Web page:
TEHERAN/RIYADH (AFP/REUTERS) - Saudi Arabia’s decision to cut ties with Iran after attacks on the kingdom’s diplomatic missions in the Islamic Republic will not distract from Riyadh’s “big mistake” of executing a top Shi'ite cleric, a senior Iranian official said on Monday (Jan 4).
“By deciding to sever (diplomatic) relations, Saudi Arabia cannot make (the world) forget its big mistake of executing a cleric,” Deputy Foreign Minister Hossein Amir Abdollahian said, according to the Irna agency.
Riyadh’s execution of Nimr al-Nimr sparked widespread protests across Shi'ite-majority countries in the Middle East, with a mob attacking the Saudi Embassy in Teheran and a consulate in the second city Mashhad.
Saudi Arabia said on Sunday (Jan 3) that it had severed ties with Iran over the storming of the Saudi Embassy in Teheran, in a worsening diplomatic crisis between the regional rivals. Foreign Minister Adel al-Jubeir told a news conference that members of Iran's diplomatic mission and related entities in Saudi Arabia had been given 48 hours to leave. He said Riyadh would not allow the Islamic Republic to undermine the Sunni kingdom's security.
The diplomatic fallout came as Iran's supreme leader said Saudi Arabia would face "divine revenge" for executing Nimr, and as Western nations voiced concern about escalating sectarian tensions between Sunnis and Muslims.
Saudi Arabia "is breaking off diplomatic ties with Iran and requests that all members of the Iranian diplomatic mission leave... within 48 hours," Mr Jubeir said.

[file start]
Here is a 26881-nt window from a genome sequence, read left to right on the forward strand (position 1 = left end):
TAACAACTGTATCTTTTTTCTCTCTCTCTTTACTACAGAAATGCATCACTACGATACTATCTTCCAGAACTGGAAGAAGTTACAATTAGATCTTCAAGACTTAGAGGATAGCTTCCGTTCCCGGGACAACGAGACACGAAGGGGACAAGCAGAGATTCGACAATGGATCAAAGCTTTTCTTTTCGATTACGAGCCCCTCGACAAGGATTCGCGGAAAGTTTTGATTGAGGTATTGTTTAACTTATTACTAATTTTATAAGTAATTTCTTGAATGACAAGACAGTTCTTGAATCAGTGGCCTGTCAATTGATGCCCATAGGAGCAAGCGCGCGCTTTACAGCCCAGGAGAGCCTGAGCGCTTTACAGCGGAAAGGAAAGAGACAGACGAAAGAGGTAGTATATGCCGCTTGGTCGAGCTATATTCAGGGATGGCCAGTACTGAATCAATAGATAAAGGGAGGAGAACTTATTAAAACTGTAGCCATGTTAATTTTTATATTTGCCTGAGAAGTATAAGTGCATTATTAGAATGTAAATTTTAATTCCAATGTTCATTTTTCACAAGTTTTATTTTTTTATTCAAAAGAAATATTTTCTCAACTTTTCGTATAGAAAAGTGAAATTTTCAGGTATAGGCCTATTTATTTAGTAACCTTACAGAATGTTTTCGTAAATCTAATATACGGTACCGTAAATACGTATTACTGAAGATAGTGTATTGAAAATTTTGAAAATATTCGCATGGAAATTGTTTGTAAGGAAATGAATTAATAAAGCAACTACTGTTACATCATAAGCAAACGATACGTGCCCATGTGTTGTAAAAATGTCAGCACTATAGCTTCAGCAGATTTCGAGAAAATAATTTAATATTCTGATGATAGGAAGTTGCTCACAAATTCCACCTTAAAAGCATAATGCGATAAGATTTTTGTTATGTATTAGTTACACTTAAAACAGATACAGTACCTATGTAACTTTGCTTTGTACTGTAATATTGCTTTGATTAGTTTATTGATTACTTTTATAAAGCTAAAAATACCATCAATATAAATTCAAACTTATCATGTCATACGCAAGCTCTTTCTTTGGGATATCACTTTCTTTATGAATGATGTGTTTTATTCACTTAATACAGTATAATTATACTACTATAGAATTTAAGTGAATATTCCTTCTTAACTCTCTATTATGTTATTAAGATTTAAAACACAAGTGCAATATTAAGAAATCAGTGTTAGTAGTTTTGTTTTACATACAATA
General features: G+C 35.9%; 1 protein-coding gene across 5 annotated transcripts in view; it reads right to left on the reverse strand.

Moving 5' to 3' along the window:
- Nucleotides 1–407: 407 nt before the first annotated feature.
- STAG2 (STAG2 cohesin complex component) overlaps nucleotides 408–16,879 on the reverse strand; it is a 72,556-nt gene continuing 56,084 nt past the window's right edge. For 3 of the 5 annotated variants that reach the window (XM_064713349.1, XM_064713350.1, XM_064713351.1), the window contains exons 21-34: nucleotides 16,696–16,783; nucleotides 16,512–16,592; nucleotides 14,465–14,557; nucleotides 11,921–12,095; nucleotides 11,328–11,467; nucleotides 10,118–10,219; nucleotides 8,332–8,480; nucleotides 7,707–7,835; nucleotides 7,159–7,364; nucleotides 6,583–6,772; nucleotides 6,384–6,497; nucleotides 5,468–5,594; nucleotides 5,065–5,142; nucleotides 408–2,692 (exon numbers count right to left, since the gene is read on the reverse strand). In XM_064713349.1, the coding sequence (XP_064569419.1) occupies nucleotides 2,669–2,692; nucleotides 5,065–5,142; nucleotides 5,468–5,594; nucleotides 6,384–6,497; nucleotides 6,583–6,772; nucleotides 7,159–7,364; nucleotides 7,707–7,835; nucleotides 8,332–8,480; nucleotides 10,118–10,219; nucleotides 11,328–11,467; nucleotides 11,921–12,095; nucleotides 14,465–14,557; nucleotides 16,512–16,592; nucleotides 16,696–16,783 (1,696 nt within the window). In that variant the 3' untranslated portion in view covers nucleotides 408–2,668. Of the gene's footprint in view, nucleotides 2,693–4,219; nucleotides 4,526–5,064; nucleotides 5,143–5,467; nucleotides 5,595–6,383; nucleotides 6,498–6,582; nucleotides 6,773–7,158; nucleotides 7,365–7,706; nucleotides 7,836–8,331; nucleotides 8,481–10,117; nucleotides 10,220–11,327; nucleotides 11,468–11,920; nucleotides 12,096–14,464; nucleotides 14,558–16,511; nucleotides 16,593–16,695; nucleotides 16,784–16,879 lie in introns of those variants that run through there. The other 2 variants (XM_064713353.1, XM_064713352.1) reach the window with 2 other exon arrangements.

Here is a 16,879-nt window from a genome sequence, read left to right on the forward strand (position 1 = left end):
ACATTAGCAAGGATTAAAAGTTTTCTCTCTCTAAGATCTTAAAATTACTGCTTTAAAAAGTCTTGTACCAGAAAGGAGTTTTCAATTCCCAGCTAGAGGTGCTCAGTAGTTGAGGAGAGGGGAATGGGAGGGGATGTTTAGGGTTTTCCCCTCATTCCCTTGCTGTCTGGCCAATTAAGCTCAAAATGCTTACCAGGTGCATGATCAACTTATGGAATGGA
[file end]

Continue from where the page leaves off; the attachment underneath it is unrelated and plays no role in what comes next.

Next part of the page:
"Iran's history is full of negative interference and hostility in Arab issues, and it is always accompanied by destruction," he said, as he accused Teheran of seeking to "destabilise" the region.
On Saturday, a mob attacked the Saudi Embassy in Teheran and a consulate in second city Mashhad amid protests at Nimr's execution.
Mr Jubeir said the Saudi authorities had asked their Iranian counterparts to ensure security at the embassy but they did not cooperate and failed to protect it.
Nimr, 56, was a force behind 2011 anti-government protests in oil-rich eastern Saudi Arabia, where Shi'ites have complained of marginalisation.
He was put to death along with 46 other people, Shi'ite activists and convicted Sunni militants who the Saudi Interior Ministry says were involved in Al-Qaeda attacks that killed dozens in 2003 and 2004.
Some were beheaded and others were shot by firing squad.
Iran has said it arrested 44 people over the embassy attacks, and President Hassan Rouhani said the demonstrators were "radicals" and the assaults "totally unjustifiable".
Iran's supreme leader Ayatollah Ali Khamenei condemned Nimr's execution, saying "God will not forgive" Saudi Arabia for putting him to death.
"It will haunt the politicians of this regime," he said.
Relations between Sunni-ruled Saudi Arabia and Shi'ite-ruled Iran have been strained for decades, with Riyadh frequently accusing Teheran of interfering in Arab affairs.
Both countries have also been divided over the nearly five-year war in Syria, where Iran is backing the regime and in Yemen where a Saudi-led coalition is battling Iran-backed rebels.